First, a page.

Business Ethics Quarterly 14 (2):263-274 (2004)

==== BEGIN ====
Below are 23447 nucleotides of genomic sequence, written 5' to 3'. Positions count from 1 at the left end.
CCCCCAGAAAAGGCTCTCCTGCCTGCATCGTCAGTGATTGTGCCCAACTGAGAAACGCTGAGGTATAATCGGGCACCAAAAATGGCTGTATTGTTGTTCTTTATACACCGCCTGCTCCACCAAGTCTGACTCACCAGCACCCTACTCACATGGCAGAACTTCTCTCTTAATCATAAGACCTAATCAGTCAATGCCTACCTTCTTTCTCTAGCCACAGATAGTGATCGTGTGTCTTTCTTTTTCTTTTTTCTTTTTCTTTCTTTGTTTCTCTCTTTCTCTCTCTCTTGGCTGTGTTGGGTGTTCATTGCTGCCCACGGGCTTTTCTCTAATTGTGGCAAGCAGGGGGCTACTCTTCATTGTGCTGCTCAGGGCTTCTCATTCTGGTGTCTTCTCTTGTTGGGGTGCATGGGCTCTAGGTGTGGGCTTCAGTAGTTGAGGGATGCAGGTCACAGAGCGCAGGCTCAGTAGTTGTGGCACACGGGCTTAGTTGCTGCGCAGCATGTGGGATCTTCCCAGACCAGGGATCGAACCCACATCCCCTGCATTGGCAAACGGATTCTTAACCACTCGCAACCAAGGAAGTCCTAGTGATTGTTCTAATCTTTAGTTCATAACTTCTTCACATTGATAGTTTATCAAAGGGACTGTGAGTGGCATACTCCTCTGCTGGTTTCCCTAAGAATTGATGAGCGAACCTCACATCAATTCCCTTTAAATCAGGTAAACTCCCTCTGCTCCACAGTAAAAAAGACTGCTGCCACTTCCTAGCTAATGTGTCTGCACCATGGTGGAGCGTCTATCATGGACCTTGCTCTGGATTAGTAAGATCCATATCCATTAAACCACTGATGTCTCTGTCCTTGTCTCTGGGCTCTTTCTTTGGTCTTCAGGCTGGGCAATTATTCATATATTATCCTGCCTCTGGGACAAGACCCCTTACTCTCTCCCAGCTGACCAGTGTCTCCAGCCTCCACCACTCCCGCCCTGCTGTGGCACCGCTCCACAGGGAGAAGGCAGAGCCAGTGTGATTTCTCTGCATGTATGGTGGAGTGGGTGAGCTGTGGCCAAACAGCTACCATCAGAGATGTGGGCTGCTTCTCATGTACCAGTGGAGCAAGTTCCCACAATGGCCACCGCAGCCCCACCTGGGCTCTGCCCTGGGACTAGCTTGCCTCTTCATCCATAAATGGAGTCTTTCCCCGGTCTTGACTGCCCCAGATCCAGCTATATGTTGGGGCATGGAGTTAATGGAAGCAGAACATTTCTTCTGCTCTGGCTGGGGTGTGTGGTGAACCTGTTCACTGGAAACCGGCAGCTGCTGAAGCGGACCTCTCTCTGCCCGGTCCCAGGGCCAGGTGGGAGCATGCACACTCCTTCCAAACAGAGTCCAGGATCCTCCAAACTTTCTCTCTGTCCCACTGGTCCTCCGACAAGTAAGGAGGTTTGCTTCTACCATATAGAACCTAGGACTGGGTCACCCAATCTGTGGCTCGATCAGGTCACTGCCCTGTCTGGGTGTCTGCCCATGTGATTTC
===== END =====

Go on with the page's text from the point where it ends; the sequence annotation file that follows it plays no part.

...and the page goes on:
|Abstract||Price discrimination is widespread in the American economy and sometimes can be defended as achieving socially preferable economic outcomes. However, the separation of markets required for price discrimination is often difficult to sustain. Sometimes those whom the seller wishes to charge higher prices are identified by imprecise markers. (Thus, as one example, airlines have traditionally attempted to identify business travelers willing to pay higher fares as those travelers unwilling to stay at their destination over a Saturday night.) Imprecise targeting complicates efforts to prevent strategies of circumvention and sellers sometimes resort to claiming that buyers are morally bound to observe rules which sellers cannot otherwise enforce. This paper examines whether buyers can be morally bound by sellers to put themselves into discriminated-against classes.This paper takes the position that if, as often seems to be the case, there is a social consensus that consumers would not be morallyobliged to sort themselves into categories precisely designed to achieve the goals of price discrimination, then there is, a fortiori,a social consensus that consumers are not morally obliged to sort themselves into categories which are only crudely designed toachieve the goals of price discrimination, and which may in fact be counterproductive|
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